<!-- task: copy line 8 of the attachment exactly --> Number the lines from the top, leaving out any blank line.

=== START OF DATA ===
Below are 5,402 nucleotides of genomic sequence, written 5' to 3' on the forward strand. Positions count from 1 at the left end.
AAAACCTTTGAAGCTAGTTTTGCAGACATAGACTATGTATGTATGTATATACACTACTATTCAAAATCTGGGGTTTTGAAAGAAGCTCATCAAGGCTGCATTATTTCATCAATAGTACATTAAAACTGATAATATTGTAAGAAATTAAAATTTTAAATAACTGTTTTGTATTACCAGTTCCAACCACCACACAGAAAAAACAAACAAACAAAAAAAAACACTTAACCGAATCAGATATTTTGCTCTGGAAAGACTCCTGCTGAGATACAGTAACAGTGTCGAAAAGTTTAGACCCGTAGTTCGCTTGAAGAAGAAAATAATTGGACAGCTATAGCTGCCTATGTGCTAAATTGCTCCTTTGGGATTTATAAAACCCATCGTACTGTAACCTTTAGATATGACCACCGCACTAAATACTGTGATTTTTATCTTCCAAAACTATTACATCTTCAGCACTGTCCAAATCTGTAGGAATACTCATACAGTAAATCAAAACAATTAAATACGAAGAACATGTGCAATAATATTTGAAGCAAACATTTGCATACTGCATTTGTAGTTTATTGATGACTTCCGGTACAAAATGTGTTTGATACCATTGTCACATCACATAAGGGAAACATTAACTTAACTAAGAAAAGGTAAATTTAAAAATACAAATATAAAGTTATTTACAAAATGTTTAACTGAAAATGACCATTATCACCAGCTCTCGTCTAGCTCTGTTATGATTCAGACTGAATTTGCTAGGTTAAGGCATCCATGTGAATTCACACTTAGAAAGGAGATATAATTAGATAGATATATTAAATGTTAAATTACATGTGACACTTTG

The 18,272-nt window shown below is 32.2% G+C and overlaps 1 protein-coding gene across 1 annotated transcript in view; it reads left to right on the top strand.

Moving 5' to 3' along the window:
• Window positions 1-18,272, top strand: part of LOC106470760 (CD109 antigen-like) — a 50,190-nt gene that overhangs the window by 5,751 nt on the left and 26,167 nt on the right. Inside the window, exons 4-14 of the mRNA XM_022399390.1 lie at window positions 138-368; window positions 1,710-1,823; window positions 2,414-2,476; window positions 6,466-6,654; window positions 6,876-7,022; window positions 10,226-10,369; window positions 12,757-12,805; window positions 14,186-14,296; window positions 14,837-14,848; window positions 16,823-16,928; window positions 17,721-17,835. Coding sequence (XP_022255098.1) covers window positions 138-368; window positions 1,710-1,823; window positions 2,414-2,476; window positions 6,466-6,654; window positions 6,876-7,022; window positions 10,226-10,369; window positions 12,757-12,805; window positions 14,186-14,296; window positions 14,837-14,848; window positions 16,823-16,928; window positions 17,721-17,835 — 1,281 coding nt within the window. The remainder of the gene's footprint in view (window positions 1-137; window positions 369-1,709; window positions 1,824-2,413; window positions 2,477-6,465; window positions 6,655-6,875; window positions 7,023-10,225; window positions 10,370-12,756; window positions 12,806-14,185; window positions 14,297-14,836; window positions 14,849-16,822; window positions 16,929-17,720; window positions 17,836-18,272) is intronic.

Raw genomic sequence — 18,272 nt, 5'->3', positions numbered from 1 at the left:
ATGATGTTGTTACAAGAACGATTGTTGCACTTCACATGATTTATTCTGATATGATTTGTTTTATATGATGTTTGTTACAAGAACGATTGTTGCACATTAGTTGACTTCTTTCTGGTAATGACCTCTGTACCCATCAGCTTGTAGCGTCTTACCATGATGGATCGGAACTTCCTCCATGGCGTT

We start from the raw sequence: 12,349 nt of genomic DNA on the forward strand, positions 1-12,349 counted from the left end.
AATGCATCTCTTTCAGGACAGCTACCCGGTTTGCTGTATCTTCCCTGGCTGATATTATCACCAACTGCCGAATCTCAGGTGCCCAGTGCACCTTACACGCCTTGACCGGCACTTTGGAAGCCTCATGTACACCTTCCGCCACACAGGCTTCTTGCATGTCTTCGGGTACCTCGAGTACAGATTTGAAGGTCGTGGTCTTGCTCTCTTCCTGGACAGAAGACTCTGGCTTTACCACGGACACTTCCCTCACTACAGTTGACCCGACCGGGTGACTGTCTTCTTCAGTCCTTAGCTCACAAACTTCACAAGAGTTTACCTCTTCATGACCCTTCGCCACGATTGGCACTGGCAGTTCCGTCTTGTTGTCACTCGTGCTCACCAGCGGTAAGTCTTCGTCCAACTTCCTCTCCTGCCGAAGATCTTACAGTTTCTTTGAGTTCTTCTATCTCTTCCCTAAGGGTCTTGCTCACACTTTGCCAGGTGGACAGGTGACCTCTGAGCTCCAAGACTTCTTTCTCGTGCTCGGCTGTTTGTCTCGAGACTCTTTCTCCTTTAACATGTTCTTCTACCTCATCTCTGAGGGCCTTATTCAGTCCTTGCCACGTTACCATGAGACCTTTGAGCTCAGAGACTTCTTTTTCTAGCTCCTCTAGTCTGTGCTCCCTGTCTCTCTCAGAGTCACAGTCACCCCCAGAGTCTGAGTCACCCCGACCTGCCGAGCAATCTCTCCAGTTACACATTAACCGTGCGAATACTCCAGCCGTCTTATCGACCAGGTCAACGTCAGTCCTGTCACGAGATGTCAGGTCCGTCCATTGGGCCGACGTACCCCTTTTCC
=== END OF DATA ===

We start from the raw sequence: 12,349 nt of genomic DNA on the forward strand, positions 1-12,349 counted from the left end.